Friday, May 25, 2018

Music Review:
"The Hole in The Landscape"
(NNA Tapes) //
🎧 //

We begin with this dark ringing with a back and forth glass tone vibe.  It definitely starts off right away as if we're fallen into a hole in the landscape.    Louder, somewhat upbeat tones come through now with these whirrs behind them.    There is some trill as well here.    A strong feeling of space suspense fills this first song.   What happens next has the distorted ringing mixed with that whirrs which begins to sound more like an electronic slug to me and this just paints the picture of an electronic symphony. 

I feel like I have heard similar sounds to these before, but never together and not in such a way as these present themselves when combined.   Behind these sounds, as they fade, comes what sounds like groans and then this soft piano part with the destruction and drift into a void filled with other damned souls.   This is heavy, but not like heavy metal.    It sounds like doors are closing and there is just this overall feel to the first song of being trapped on a planet which is not your own and yet it isn't like my normal references of "Lost In Space" or even "Land of the Lost"-- this has a much more serious vibe to it such as "The Thing" or one of the "Alien" movies.

Hitting that tom drum starts the next song.   What sounds like horns but feels like some sort of alien creature ripples through.  There are other rattling sounds and this feels like that cantina band in Star Wars to me.    What sound to me like an accordian but might just be some electronic strings breathe into this musical life before everything turns into this full on jungle beat.    As everything slows down, it picks right back up with this climbing vibe and then turns into a slower electronic rhythm but still carries itself in a rather electronic jungle vibe.   These sounds-- there is a lot going on here, but when combined they just create something so magical.

What feels most like wooden wind chimes comes out in this flurry here.   Louder strings open up the next song.    It has a sitar feel to it.   Other sounds which join in give it that sound from China perhaps.    Bouncy strings come in as tones drop like bombs in some sort of wonderful video game.   I will note that this third track is a shining example as to why you should listen to this with earbuds as well, because you can truly hear the sounds jump from ear to ear, which is not as easily captured through speakers.

The title track comes through with these skips where it sounds like a heartbeat.  I'm pretty sure there are some ah's in here, even if only computer generated, and then this thing just goes crazy with the frequencies shifting as well.    Strings come through and then what can only be described as darkness follows.    This all came in so fast and heavy and leaves me feeling naked when it is gone.  "Instant Granite" comes in with what sound most like bells to me but could be some wooden wind instruments and I'm thinking of Sarah Hennies.  It also appears to have this synth coming through which kind of resembles a saxophone to me.  Beats join in now as well.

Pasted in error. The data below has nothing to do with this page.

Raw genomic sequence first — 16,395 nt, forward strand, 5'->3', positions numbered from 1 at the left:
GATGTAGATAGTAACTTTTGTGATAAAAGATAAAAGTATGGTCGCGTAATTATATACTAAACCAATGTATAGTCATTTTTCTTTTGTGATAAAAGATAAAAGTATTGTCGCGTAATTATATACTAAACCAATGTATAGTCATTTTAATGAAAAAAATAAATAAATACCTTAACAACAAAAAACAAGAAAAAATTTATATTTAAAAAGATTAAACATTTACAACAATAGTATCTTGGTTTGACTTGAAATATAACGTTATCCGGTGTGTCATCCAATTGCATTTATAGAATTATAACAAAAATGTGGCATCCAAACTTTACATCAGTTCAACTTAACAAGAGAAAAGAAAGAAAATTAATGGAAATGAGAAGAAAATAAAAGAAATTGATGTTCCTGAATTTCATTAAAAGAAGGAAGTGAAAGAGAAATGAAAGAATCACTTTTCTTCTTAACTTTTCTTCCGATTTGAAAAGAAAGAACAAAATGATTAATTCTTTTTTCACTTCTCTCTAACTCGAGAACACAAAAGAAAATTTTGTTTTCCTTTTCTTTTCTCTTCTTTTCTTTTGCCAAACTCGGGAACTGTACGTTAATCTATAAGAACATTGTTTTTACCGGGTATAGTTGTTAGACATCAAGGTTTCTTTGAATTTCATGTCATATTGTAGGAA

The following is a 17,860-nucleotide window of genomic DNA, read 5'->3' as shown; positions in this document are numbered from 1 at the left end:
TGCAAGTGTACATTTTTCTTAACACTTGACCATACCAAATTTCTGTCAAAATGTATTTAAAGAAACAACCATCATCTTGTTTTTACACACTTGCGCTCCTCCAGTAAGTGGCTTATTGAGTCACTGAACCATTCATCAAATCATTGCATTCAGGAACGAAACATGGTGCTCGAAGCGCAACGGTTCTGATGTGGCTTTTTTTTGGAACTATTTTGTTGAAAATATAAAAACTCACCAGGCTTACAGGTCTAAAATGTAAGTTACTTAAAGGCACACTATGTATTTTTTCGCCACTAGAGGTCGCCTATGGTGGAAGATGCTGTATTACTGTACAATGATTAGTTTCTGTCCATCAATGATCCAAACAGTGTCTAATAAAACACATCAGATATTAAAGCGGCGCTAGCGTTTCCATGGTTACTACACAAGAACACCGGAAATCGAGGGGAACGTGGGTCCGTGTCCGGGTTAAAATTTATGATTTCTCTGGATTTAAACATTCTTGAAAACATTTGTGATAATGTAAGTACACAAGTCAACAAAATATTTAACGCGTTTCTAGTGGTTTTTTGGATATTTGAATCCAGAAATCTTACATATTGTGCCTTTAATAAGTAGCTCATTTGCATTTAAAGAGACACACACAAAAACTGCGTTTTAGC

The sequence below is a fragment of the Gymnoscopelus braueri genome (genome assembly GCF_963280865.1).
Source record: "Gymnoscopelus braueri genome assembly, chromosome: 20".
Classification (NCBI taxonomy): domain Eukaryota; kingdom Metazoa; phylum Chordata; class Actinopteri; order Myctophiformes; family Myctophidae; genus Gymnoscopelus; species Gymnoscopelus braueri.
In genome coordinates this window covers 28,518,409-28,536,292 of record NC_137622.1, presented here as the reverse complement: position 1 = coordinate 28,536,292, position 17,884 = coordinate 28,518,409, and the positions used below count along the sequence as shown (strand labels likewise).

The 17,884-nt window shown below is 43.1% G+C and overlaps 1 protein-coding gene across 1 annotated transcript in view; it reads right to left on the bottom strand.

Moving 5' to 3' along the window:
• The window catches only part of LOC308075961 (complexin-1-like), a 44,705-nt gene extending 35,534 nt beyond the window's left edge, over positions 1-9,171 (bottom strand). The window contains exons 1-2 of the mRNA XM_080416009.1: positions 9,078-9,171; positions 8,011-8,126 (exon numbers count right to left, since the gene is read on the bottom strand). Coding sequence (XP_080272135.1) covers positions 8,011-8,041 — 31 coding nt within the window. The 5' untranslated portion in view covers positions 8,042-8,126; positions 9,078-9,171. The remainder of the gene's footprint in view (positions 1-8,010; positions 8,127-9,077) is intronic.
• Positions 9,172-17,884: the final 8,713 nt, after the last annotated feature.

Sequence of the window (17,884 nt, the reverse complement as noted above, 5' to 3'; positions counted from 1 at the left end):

Whirrs go flying through like a robot and this takes on a calm, video game in a sense as well.   It feels like something set in space still, sure, but there is less of a feeling of terror and more like we're just joyriding.   Scratching like a metal detector comes through as well.    This leads to some creaking.    The whirrs intensify like Tron.    "False Awakening" has these bubbles in it with what sounds like harmonica drone.     Scratching, like inside a lightbulb, comes out now as well.   There is this tension, this pulling within this song.    It grows fairly eerie now, as electronics come through like insects.   This really deep synth comes through with this sharp ringing to end out this track and it all makes me feel like I'm finally returning to the abyss.

Sharpness like horns mixed with the trill of ringing- some sort of ringtone perhaps, but also it could just as easily be some sort of alarm- and this is joined by other ohms, rattles and shakes.   There is a rhythm to this again, though it feels like one of those songs that sounds like it has a lot of percussion in it but is being made with other elements-- non-traditional instruments.   Singing is sampled in here now, but it is somewhat hidden in the background.   

The last song begins with these horns which come through at different times but only slightly overlap and it gives you a trippy vibe.   There is a sound behind them as well which sounds like a voice but I'm pretty sure is not.   It's like someone took an electronic song- something from Psycho Disco perhaps- chopped it up and played it back at a different pace so it's not just that traditional oonce oonce beat coming through.   Yet, this whole thing makes me feel kind of funny, like I'm taking in too much at once, you know?  I feel like these sounds are more traditionally spread out and here they all come out at once and it can feel overwhelming. 

That is a good way to describe this album though.   It can feel overwhelming at first, but the more you listen to it, the more your mind can adjust to it.   The best way I can describe this is that sometimes when I'm listening to music on my laptop through Windows Media Player, for example, a link will open to YouTube and that video will start playing so I'll have those two different songs going at once.   And then an ad on Photobucket will create a third layer.   And so on.    So it's like these songs on top of songs, but Tsembla has managed to do it in such a way that it feels only natural.

No comments:

Post a Comment